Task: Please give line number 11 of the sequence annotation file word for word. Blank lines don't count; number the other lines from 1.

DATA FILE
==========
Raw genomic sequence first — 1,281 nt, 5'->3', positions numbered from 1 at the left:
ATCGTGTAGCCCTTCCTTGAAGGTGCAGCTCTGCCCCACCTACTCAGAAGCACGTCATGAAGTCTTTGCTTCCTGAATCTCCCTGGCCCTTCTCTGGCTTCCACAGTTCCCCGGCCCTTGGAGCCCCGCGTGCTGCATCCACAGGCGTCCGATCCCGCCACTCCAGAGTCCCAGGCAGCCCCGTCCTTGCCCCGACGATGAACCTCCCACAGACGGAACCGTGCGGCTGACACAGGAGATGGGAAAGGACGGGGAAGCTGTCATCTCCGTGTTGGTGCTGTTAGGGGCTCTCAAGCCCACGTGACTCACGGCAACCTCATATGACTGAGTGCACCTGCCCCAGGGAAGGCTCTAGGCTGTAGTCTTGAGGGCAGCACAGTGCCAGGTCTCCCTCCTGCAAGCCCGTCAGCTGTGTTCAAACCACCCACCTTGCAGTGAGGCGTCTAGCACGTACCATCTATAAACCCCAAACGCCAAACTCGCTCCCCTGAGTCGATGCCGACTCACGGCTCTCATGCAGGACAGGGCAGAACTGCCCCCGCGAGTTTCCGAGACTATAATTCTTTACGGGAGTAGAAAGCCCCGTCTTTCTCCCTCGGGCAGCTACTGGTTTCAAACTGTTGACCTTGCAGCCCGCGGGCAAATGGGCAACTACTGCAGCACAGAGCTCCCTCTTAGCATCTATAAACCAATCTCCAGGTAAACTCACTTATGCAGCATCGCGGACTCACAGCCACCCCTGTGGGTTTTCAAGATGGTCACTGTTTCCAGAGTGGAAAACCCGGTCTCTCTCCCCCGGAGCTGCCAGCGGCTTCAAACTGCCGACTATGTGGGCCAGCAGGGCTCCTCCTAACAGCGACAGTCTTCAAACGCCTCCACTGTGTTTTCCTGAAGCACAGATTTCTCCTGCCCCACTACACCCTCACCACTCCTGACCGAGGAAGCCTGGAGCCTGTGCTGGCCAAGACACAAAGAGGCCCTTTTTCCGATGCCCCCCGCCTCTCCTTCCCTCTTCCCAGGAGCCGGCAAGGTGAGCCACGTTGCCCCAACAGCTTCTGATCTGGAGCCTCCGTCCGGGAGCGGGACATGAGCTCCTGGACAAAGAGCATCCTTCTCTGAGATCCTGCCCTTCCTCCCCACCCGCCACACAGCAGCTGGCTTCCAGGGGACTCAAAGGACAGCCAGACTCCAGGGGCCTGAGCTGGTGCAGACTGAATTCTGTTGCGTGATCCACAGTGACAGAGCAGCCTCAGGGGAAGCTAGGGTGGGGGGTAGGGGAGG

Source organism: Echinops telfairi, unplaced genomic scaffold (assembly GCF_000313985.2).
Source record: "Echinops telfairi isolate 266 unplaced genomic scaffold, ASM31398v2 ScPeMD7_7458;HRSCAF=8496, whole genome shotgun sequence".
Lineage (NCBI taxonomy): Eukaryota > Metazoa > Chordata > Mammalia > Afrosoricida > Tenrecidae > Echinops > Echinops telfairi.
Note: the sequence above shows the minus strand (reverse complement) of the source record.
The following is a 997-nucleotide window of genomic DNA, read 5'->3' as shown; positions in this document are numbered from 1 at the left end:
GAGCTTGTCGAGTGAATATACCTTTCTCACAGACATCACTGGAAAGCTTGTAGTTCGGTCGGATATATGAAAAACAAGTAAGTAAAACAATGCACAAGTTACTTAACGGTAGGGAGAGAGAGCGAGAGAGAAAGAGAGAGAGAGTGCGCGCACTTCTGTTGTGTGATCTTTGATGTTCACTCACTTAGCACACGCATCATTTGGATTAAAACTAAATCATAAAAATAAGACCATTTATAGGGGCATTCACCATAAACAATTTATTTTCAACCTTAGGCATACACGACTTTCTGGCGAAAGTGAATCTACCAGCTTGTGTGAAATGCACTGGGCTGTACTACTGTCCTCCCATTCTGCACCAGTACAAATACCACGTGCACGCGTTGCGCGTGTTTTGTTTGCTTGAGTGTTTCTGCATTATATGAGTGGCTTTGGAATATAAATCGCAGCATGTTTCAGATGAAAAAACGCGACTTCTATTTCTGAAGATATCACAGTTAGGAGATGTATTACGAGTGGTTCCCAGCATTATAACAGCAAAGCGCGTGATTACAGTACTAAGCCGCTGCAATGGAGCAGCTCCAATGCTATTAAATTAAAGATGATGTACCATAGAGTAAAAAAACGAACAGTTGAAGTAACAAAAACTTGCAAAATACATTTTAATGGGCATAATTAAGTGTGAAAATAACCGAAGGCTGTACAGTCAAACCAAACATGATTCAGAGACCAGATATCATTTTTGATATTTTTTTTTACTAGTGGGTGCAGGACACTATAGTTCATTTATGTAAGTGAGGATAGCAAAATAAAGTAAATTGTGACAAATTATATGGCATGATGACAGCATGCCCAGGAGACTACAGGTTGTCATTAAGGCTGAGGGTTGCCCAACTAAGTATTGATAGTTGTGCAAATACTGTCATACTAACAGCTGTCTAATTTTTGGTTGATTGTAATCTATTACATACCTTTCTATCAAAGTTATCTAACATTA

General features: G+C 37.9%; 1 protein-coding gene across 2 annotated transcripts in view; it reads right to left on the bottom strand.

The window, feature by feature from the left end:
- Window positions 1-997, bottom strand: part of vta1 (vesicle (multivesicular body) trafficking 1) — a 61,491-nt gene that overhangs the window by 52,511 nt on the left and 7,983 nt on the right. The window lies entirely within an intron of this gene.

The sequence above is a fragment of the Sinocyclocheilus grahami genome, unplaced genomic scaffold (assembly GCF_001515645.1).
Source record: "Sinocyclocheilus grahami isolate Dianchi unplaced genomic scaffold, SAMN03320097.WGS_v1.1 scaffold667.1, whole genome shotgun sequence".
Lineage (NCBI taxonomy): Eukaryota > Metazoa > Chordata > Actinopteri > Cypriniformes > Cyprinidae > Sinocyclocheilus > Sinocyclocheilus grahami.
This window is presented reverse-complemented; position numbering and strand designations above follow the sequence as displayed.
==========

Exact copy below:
- Window positions 1-997, bottom strand: part of vta1 (vesicle (multivesicular body) trafficking 1) — a 61,491-nt gene that overhangs the window by 52,511 nt on the left and 7,983 nt on the right. The window lies entirely within an intron of this gene.